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Who is Jaduman and why is this girl painting him at railways stations across India?

Binjal Shah
9th Nov 2016
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Unfortunately, even the Swachh Bharat Abhiyan has not been a clean sweep. Although several places have wall paintings and pleasantly instructive messages, they are not read and followed by as many as we would like. These messages, while great efforts, needed a unifying force — perhaps a mascot — that really captured the nation’s ire at its citizens’ apathy. And there was no one better suited for the role than the same nation’s unsung hero — the sweeper — wielding his humble weapon, as a mad world compels him to use it more than he must.

The one-of-a-kind freelancer

Gayatree Joshi is a Mumbai-based “freelance social worker” who volunteers her time and myriad talents including artwork, dancing, cooking, and teaching to any organisation that needs them. The plight of Mumbai’s public places had her at her wits’ end and when she had the bandwidth and enough funds collected, she decided to‘deface’ the walls of railway stations with the face of one angry public worker who had had enough — the Jaduman.

“Every day when I’m outdoors, I observed that no thinks twice before littering, even if it is in a freshly cleaned spot. I really felt that I needed to create something powerful to get through to people. As I'm a cartoonist and draw for social causes only, I created the Jaduman for my next mission,” says the 32-year-old, who paints professionally and dedicates most of her earnings to her philanthropic ventures.

“The Jaduman idea truly took shape when I saw my colony’s sweeper cleaning over and over all day long,which was also the plight of our local BMC sweepers or “jhaaduwaalas.” I wanted their voices to be heard and for them to get better jobs.And if we stop littering and be responsible, things may change,” she adds.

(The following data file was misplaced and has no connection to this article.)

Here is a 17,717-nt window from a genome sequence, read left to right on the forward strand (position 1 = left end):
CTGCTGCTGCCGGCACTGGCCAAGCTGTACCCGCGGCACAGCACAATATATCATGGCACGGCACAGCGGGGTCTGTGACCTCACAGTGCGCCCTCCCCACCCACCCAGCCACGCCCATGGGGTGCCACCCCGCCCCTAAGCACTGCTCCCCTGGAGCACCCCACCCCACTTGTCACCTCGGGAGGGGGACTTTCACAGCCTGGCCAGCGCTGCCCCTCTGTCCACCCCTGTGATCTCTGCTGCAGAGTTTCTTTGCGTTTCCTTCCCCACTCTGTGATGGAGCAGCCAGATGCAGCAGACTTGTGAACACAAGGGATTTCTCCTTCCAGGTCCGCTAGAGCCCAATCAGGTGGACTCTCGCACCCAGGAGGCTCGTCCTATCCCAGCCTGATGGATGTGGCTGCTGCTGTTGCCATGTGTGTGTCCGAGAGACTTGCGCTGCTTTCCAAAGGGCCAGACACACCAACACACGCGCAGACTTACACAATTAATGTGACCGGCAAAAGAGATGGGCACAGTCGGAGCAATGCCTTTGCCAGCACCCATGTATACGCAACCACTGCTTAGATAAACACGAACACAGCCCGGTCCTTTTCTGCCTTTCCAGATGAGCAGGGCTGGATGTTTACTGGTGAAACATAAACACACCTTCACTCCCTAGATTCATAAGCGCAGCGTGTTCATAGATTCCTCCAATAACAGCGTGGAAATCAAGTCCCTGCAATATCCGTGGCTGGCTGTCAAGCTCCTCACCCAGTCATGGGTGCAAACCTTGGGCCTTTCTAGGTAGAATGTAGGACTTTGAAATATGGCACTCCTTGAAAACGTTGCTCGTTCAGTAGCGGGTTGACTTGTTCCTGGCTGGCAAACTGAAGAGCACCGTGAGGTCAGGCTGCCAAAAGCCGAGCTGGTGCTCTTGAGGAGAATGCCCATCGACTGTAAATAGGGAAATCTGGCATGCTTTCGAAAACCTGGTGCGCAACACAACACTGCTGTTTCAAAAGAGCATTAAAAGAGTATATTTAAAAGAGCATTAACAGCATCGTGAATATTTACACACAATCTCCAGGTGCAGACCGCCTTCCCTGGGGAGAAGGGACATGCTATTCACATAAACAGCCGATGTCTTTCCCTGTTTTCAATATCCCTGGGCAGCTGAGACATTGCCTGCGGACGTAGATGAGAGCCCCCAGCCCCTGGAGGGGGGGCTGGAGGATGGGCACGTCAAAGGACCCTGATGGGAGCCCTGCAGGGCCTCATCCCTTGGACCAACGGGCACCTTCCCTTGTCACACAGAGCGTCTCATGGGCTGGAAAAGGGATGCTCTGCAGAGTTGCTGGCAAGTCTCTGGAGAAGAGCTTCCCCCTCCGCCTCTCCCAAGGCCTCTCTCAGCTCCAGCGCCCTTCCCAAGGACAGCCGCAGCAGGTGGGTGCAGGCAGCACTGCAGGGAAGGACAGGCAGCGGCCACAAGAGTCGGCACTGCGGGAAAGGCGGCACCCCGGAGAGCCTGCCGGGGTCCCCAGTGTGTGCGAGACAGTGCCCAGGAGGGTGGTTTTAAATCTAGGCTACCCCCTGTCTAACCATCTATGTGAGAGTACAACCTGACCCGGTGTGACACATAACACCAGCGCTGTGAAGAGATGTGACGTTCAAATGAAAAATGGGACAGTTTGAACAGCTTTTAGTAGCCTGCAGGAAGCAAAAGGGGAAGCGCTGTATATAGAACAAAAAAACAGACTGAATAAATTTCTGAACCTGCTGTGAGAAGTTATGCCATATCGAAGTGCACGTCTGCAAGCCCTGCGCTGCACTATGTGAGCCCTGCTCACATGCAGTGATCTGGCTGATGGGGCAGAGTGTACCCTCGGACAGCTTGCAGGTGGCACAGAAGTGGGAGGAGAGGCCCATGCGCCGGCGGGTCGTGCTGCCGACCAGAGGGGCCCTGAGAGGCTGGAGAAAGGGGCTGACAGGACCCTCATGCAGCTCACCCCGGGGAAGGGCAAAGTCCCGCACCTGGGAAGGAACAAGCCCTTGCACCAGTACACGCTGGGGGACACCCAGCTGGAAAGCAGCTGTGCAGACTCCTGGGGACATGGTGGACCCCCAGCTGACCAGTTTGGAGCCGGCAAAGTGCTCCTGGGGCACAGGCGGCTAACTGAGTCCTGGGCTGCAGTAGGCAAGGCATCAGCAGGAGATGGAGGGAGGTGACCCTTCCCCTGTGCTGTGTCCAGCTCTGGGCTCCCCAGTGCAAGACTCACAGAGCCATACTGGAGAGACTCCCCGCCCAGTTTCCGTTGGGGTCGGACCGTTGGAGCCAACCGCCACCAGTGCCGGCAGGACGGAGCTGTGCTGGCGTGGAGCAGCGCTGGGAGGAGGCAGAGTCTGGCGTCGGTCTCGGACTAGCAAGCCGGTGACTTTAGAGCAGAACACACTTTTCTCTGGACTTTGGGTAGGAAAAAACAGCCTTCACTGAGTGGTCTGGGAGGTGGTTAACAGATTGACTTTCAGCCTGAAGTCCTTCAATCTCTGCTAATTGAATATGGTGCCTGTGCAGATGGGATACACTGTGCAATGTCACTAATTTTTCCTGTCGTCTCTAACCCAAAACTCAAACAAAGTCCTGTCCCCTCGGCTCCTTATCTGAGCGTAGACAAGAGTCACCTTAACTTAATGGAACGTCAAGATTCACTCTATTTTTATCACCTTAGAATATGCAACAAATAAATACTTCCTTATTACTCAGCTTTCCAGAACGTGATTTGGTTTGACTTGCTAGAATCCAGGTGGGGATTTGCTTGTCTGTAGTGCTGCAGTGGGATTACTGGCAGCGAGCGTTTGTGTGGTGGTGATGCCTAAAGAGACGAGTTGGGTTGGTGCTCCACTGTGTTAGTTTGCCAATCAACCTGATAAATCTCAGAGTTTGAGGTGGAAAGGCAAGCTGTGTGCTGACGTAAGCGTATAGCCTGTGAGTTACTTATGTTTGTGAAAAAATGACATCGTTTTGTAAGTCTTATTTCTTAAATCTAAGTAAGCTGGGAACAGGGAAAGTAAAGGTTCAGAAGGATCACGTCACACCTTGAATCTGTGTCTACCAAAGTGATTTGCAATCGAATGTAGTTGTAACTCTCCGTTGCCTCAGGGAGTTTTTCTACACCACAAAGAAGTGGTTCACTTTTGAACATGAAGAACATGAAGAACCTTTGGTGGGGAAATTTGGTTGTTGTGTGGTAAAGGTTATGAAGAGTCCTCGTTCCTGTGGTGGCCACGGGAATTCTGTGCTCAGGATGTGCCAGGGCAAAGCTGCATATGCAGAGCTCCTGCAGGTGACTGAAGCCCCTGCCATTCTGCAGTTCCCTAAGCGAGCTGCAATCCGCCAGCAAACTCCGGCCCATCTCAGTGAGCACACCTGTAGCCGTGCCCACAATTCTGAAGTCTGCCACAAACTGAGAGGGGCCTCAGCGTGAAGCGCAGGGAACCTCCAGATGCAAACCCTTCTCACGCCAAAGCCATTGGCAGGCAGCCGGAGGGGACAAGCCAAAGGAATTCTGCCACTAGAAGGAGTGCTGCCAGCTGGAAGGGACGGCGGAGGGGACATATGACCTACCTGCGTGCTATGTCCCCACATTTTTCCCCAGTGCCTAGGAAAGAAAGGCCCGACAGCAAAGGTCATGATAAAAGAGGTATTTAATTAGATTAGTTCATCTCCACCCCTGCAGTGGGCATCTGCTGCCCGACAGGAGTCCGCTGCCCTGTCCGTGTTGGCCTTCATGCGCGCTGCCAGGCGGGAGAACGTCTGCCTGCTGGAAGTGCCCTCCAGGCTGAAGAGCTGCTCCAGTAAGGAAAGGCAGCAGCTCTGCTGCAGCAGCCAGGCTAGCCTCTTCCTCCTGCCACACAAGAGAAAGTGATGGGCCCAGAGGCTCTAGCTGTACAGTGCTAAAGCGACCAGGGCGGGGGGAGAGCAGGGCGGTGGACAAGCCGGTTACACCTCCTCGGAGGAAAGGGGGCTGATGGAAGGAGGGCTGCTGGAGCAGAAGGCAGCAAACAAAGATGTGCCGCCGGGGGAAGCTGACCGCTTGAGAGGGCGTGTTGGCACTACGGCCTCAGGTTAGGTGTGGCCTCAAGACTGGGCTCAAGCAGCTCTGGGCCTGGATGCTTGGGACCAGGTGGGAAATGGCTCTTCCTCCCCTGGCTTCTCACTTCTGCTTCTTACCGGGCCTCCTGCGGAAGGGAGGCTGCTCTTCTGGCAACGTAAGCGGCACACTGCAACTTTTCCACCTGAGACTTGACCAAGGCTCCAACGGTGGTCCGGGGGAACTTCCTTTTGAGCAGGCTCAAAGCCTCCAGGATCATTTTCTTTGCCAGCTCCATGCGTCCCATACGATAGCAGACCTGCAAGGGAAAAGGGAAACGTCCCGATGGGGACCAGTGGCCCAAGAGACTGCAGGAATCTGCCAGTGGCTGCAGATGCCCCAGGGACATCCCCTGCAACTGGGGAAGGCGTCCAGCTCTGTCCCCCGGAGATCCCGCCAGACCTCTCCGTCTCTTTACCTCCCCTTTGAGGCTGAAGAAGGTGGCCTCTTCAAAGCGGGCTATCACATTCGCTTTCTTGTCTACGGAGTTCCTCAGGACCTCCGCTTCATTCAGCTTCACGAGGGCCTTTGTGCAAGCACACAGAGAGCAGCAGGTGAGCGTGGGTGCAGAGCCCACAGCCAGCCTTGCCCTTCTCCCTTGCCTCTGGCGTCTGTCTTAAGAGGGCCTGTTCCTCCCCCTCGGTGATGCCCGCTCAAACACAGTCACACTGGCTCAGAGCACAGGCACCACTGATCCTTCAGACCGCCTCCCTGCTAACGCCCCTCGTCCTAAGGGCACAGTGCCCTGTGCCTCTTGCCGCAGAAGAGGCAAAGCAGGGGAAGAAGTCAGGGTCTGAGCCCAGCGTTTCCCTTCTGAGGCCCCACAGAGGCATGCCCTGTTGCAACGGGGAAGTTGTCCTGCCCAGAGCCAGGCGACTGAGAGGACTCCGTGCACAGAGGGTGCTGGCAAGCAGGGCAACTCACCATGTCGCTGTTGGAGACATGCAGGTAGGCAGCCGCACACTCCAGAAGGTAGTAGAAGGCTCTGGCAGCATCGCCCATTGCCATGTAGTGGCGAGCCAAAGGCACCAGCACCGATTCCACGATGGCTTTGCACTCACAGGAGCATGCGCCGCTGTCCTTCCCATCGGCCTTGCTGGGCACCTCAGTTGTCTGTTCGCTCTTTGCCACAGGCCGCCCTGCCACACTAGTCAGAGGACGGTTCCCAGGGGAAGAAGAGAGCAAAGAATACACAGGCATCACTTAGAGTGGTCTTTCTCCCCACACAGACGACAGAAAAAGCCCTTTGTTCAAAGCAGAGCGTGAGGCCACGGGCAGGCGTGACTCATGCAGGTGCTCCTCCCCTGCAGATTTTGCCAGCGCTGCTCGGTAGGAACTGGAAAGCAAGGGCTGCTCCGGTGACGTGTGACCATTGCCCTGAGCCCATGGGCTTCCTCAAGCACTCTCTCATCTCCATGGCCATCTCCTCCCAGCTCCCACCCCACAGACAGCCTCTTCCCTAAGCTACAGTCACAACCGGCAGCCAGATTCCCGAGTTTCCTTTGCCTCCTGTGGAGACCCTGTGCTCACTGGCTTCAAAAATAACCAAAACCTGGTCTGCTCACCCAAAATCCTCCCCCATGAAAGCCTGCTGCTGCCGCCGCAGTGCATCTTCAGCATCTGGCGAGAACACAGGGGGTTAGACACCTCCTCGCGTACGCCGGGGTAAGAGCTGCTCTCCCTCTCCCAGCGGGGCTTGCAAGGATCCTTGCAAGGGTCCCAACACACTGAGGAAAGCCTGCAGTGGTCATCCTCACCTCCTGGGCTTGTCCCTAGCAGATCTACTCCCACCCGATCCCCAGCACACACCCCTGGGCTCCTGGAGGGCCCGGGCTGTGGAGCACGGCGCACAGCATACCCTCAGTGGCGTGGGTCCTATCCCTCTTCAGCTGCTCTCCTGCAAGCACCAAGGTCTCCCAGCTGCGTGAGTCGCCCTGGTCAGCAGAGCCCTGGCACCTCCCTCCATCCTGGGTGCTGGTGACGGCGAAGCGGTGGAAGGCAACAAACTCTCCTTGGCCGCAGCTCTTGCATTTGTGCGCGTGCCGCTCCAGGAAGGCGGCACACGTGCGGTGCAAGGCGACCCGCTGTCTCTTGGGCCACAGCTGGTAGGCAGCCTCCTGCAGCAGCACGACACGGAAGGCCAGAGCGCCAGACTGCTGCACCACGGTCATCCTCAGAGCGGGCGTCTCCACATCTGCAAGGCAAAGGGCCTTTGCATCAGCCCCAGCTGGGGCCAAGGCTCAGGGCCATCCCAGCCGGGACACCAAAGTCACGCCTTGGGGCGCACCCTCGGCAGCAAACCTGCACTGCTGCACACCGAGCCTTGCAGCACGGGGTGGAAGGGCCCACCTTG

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Meet the mascot

The Jaduman (subject to copyright) is the hero we need but not the one we deserve. From streets and stations, subways and rooftops, the exhausted figure says, “Thak gaya hoon bhai, jhaadu maar maarke. Ab baar-baar jhaadu nahi marunga,” as described by Gayatree. (I’m tired of sweeping over and over, and I’m not going to do it yet again.)

His attire is modelled on that of our local cleaners. He is angry at our delinquencies. And yet he is a cartoon so that he stays relatable and endearing.

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Once the Jaduman was ready to take to the streets, the freelance social worker took stock of her collections from her project ‘Paint for a Cause’ where she takes up painting projects from various people and organisations professionally and saves up her earnings in order to paint for different social causes. She then started striking up collaborations with many organisations like Don Bosco Balprafuta ,Garbage Busters, and the railway stations that helped her with permissions and paints, by simply knocking down their doors and laying her heart bare.

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“I would just barge into the station managers’ offices, share my concept, and most of the times, they’d be supportive as my paintings would also beautify the most visible parts of the station,” she explains.Some also shelled out parts of their salary to contribute to her work.

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The conversations between the Jaduman and the common man

“All the people that pass by...they laugh but they also learn from him,” she says.

So far, the Jaduman has found asylum in Mumbai suburbs like Kandivali’s Sai Dham, CST’s platform seven, Andheri station’s platform number three, Nagpur station’s waiting room, and Vapi station’s platform one.

“Whenever I painted this, the happiest and most amazed were the station cleaners and sweepers who approached me and told me how grateful they felt that I understand them. They tell me, ‘Yeh mujhe kabse kehna tha sabko, par main roz khudko hi bolti rehti gayi ki kitni baar jhaadu maaru...Aur aaj aapne sab ko bataya,’” she says. (I wanted to say this to everyone for so long but always ended up just whispering to myself, about how long I must continue sweeping. Today, you have truly told everyone what I wanted to say.)

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After the first few projects unknown railway passengers communicated to her that they had used the dustbin after reading the message. Apart from that, many cleaners would come forward to take selfies and exclaim how ecstatic they were to have a character dedicated to them; for the first time, they felt important and respected.

Her format is to travel across India to reach out to as many people as possible. Staying true to that model, she wants to paint her Jaduman at as many railway stations as she possibly can.

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